The South American nation of Venezuela led by the socialist government of President Nicolas Maduro has been buckling under economic pressure set by the sanctions from the United States since a past few months. The country’s economic condition has exacerbated from bad to worse with inflation reaching sky-high with the value of its native fiat currency Bolivar going into a tailspin in the global economic market.
In an announcement last Friday, August 17, President Maduro devalued the nation’s currency by nearly 96% while attaching a single exchange rate to the Bolivar and attaching it to Petro, the country’s official cryptocurrency launched last year. Petro is an ERC20 token and backed by country’s natural resources.
As per the new guidelines, the value of one Petro would be equal to 60 USD which in turn equals to 360 million Venezuelan bolivars. In addition, President Maduro also announced the corporate tax rate, the minimum wage by 3000 percent, while also raising the subsidized gas price in the coming few weeks.
Venezuelans Are Finding Safe Haven In Bitcoin
Under the country’s continuously ailing economic conditions, Venezuelans have been massively moving their money into digital assets like Bitcoin while liquidating their fiats Bolivars since the beginning of this year. Moreover, Venezuela’s launch of Petro cryptocurrency has helped them little to avoid the woes of the U.S. economic sanctions.
Moreover, the country’s oil industry is facing huge problems due to the shortage of technical expertise and engineering equipment. The IMF has also warned that the country’s economy is expected to contract by nearly 18% this year while inflation is expected to shoot at 1,000,000 %.
In one of the latest blog posts, Alejandro Werner, director of the IMF Western Hemisphere department, wrote:
“We are projecting a surge in inflation to 1,000,000 percent by end-2018 to signal that the situation in Venezuela is similar to that in Germany in 1923 or Zimbabwe in the late 2000’s.”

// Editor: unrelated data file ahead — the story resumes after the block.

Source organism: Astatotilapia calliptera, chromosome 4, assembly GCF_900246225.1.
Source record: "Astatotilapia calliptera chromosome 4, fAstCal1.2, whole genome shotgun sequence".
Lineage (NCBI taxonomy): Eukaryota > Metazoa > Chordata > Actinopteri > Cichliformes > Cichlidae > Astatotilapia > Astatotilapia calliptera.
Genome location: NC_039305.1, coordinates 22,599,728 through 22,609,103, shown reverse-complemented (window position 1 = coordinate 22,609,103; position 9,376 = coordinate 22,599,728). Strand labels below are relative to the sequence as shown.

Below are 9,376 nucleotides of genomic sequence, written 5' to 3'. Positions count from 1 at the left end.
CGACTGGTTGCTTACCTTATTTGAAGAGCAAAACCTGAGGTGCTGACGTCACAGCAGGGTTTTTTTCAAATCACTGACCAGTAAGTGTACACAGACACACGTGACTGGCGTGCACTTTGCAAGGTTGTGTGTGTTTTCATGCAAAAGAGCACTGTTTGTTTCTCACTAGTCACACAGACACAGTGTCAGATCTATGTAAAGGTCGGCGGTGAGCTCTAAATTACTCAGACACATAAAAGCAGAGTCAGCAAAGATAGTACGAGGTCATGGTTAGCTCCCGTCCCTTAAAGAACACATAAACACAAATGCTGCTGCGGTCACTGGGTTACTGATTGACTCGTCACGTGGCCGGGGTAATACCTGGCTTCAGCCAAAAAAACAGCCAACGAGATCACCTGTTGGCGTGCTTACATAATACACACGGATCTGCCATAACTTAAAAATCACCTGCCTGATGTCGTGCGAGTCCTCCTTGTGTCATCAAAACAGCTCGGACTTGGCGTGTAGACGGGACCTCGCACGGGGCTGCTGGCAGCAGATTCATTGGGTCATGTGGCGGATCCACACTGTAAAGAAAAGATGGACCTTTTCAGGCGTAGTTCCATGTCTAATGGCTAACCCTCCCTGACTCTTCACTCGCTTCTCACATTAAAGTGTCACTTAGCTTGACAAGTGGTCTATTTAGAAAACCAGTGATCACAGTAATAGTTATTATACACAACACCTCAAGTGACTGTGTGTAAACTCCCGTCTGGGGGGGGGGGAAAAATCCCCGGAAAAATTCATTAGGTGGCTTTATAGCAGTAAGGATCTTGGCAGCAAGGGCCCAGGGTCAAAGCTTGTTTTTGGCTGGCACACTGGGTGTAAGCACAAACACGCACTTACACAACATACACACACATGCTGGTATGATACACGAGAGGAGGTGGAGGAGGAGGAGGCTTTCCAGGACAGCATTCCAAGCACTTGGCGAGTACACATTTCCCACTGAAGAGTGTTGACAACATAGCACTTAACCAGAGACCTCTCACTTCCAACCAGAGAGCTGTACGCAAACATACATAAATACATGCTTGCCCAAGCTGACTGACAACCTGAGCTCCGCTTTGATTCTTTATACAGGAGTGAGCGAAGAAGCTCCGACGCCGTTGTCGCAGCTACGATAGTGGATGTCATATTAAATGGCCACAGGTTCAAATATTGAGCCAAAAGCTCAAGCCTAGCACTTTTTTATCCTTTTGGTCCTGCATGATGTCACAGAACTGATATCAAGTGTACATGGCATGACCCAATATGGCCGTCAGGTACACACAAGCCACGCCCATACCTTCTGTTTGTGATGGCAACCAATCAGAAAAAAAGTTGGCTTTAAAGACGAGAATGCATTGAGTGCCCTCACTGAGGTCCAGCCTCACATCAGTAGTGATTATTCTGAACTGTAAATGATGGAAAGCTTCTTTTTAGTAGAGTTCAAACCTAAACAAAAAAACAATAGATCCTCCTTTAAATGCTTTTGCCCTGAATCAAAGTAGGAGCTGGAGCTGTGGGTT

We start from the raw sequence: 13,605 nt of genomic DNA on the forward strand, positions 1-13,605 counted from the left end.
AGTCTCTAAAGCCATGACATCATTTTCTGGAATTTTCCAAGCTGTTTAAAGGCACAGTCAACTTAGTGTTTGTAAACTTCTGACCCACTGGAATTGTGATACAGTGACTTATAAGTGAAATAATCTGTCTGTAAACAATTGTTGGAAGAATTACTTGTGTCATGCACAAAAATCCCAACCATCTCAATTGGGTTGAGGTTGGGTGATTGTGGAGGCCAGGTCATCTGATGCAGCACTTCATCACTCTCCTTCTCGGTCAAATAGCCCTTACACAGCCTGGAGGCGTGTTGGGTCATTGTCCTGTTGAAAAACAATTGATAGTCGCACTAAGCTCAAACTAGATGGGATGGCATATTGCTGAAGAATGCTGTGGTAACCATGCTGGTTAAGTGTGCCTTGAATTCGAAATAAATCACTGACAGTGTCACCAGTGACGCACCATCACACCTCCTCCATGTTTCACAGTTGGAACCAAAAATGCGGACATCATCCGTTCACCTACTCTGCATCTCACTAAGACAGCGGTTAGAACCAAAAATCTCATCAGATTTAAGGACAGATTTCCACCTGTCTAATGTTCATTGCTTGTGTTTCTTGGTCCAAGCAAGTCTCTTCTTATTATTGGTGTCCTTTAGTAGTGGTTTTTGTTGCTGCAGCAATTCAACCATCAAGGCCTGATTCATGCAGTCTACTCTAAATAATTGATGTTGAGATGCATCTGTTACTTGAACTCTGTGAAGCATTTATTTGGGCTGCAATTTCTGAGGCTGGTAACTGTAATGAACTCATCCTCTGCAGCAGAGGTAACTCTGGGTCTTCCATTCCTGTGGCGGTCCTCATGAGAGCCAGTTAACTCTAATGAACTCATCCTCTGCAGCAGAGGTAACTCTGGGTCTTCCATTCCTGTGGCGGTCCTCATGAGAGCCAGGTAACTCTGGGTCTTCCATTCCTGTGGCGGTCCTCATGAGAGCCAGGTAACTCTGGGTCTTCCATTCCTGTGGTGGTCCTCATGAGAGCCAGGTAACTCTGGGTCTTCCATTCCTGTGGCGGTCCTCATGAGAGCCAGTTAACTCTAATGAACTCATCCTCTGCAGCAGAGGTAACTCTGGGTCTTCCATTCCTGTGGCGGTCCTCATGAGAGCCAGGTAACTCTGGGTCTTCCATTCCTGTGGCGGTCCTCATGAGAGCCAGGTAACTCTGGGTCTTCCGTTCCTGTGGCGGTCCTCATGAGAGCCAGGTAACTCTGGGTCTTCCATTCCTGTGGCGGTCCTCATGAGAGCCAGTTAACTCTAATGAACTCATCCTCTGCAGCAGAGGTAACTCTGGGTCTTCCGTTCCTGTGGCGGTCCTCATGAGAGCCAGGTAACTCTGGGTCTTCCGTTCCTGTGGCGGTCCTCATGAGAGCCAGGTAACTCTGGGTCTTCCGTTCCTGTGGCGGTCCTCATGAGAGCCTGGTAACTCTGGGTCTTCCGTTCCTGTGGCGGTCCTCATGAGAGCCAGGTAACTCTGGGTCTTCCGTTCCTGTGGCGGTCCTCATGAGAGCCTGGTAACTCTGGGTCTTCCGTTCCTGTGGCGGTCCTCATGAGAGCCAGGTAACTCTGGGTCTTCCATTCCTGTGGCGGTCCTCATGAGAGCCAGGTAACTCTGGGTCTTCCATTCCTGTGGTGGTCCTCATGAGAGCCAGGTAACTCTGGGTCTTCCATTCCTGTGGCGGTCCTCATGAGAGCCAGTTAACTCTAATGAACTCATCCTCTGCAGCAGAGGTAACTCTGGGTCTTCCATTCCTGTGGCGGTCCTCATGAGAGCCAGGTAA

The Venezuelan citizens have been finding it extremely difficult to meet the rapidly rising expenses and inflation. One of the country citizens said:
“Cash is almost useless as a method of payment. The biggest bill is 100,000 bolivars, which cannot be used to pay for anything. A small coffee is almost two million bolivars.”
A Caracas resident said that cash is only used to pay for public transportation and gasoline. The resident added:
“It is chaos! While people are often keen to use alternative methods of payment, it is not easy to find stores that accept bitcoin or cryptocurrency as legally you only can accept bolivares. There are there are some places I know that accept the cryptocurrency Dash as a form of payment, however.”
Venezuelan, Randy Brito, moved to Spain early in 2004 citing worsening economic conditions and speaks about his own non-profit organization BitcoinVenezuela.com that aims at educating the countrymen about Bitcoins. On the Reddit Ask Me Anything Platform, Brito writes:
“I’ve been educating about bitcoin in Venezuela since 2012, in our website, in social media, with collaborators in the country who gave talks, supporting local groups teaching about bitcoin there, running campaigns, giving interviews, podcasts. Besides trying to educate about economics, fighting Socialism both in Venezuela and Spain.”